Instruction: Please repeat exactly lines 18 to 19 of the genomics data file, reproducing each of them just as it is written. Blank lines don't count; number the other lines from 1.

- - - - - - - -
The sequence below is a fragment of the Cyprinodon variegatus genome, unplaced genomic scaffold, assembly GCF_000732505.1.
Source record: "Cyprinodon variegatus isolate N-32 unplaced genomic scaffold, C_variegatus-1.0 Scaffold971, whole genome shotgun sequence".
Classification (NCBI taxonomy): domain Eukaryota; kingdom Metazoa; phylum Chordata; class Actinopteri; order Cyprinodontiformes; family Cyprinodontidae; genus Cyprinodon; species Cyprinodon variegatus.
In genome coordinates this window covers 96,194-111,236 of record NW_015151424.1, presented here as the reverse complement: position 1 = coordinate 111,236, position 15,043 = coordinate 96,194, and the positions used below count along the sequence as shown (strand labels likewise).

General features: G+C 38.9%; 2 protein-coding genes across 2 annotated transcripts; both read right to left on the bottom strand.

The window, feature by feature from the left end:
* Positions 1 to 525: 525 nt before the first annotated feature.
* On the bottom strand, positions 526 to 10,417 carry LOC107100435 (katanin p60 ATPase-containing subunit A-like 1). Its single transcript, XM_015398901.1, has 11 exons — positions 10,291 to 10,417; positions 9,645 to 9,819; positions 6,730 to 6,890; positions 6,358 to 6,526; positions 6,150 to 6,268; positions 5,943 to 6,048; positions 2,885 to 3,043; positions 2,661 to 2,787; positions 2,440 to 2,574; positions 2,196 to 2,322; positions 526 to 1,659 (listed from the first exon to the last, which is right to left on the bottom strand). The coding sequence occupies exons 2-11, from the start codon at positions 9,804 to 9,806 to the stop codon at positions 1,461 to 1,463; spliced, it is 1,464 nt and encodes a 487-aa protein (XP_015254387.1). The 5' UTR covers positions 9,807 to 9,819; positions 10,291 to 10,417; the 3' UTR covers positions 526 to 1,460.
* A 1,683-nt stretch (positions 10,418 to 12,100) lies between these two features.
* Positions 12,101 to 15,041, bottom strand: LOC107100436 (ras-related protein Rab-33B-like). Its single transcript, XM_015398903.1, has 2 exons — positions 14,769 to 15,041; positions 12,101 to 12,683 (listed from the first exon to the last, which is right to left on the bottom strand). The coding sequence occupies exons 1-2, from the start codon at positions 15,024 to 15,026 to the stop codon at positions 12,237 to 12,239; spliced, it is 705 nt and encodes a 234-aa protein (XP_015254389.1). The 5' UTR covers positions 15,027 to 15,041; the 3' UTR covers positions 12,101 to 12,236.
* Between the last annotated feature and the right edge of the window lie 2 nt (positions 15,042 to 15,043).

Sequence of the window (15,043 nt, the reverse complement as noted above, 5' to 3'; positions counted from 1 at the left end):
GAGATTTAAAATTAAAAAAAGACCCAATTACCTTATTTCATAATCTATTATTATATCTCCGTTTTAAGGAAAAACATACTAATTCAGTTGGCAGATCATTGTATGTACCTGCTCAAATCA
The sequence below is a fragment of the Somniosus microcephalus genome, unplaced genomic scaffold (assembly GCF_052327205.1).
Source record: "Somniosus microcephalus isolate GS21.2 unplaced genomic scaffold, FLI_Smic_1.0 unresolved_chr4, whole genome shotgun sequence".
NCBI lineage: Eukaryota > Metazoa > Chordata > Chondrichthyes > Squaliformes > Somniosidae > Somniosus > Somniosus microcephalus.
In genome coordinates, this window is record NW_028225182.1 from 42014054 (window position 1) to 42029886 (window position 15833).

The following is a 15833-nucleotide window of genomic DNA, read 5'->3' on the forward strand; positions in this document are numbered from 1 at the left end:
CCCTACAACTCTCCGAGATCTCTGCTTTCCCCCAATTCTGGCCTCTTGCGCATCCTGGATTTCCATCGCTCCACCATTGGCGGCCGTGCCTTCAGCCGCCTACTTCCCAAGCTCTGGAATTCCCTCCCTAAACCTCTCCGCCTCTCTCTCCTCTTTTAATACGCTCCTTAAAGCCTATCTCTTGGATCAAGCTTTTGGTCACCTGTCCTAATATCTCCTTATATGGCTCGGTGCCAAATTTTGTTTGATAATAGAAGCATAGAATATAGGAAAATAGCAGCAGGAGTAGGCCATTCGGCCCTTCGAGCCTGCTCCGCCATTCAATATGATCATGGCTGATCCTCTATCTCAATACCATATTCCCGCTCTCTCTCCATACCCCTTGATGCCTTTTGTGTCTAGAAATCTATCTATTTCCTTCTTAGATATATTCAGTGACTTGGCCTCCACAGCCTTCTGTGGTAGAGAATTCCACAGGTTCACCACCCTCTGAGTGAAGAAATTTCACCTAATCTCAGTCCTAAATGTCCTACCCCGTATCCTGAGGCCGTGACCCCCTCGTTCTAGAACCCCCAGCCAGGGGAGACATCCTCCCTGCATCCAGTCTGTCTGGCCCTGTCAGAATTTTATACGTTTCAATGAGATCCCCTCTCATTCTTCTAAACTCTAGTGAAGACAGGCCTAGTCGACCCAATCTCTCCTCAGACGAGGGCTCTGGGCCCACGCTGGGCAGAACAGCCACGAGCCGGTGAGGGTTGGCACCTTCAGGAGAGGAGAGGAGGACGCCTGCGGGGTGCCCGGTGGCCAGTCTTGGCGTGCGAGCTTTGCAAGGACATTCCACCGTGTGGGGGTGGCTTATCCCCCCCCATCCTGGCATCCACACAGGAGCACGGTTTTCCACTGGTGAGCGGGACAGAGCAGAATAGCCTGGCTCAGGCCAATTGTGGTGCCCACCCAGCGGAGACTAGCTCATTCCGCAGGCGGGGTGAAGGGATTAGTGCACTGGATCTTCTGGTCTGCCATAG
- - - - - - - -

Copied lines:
The following is a 15833-nucleotide window of genomic DNA, read 5'->3' on the forward strand; positions in this document are numbered from 1 at the left end:
CCCTACAACTCTCCGAGATCTCTGCTTTCCCCCAATTCTGGCCTCTTGCGCATCCTGGATTTCCATCGCTCCACCATTGGCGGCCGTGCCTTCAGCCGCCTACTTCCCAAGCTCTGGAATTCCCTCCCTAAACCTCTCCGCCTCTCTCTCCTCTTTTAATACGCTCCTTAAAGCCTATCTCTTGGATCAAGCTTTTGGTCACCTGTCCTAATATCTCCTTATATGGCTCGGTGCCAAATTTTGTTTGATAATAGAAGCATAGAATATAGGAAAATAGCAGCAGGAGTAGGCCATTCGGCCCTTCGAGCCTGCTCCGCCATTCAATATGATCATGGCTGATCCTCTATCTCAATACCATATTCCCGCTCTCTCTCCATACCCCTTGATGCCTTTTGTGTCTAGAAATCTATCTATTTCCTTCTTAGATATATTCAGTGACTTGGCCTCCACAGCCTTCTGTGGTAGAGAATTCCACAGGTTCACCACCCTCTGAGTGAAGAAATTTCACCTAATCTCAGTCCTAAATGTCCTACCCCGTATCCTGAGGCCGTGACCCCCTCGTTCTAGAACCCCCAGCCAGGGGAGACATCCTCCCTGCATCCAGTCTGTCTGGCCCTGTCAGAATTTTATACGTTTCAATGAGATCCCCTCTCATTCTTCTAAACTCTAGTGAAGACAGGCCTAGTCGACCCAATCTCTCCTCAGACGAGGGCTCTGGGCCCACGCTGGGCAGAACAGCCACGAGCCGGTGAGGGTTGGCACCTTCAGGAGAGGAGAGGAGGACGCCTGCGGGGTGCCCGGTGGCCAGTCTTGGCGTGCGAGCTTTGCAAGGACATTCCACCGTGTGGGGGTGGCTTATCCCCCCCCATCCTGGCATCCACACAGGAGCACGGTTTTCCACTGGTGAGCGGGACAGAGCAGAATAGCCTGGCTCAGGCCAATTGTGGTGCCCACCCAGCGGAGACTAGCTCATTCCGCAGGCGGGGTGAAGGGATTAGTGCACTGGATCTTCTGGTCTGCCATAG